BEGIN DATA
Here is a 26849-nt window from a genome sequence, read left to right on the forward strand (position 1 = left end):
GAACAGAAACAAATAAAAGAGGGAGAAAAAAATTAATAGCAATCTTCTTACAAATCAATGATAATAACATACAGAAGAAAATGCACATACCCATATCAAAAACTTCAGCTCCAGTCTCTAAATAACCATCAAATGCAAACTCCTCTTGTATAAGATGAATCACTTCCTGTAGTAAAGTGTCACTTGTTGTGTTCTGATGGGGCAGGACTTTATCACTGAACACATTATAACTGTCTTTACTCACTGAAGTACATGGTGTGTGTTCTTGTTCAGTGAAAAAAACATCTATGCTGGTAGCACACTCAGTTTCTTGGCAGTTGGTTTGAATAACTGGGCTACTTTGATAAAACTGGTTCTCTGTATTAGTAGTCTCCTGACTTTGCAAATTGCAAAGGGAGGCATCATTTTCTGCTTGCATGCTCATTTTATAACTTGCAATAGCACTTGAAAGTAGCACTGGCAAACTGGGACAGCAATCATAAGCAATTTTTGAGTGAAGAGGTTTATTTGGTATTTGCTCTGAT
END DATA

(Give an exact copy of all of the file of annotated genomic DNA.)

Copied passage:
Here is a 26849-nt window from a genome sequence, read left to right on the forward strand (position 1 = left end):
GAACAGAAACAAATAAAAGAGGGAGAAAAAAATTAATAGCAATCTTCTTACAAATCAATGATAATAACATACAGAAGAAAATGCACATACCCATATCAAAAACTTCAGCTCCAGTCTCTAAATAACCATCAAATGCAAACTCCTCTTGTATAAGATGAATCACTTCCTGTAGTAAAGTGTCACTTGTTGTGTTCTGATGGGGCAGGACTTTATCACTGAACACATTATAACTGTCTTTACTCACTGAAGTACATGGTGTGTGTTCTTGTTCAGTGAAAAAAACATCTATGCTGGTAGCACACTCAGTTTCTTGGCAGTTGGTTTGAATAACTGGGCTACTTTGATAAAACTGGTTCTCTGTATTAGTAGTCTCCTGACTTTGCAAATTGCAAAGGGAGGCATCATTTTCTGCTTGCATGCTCATTTTATAACTTGCAATAGCACTTGAAAGTAGCACTGGCAAACTGGGACAGCAATCATAAGCAATTTTTGAGTGAAGAGGTTTATTTGGTATTTGCTCTGAT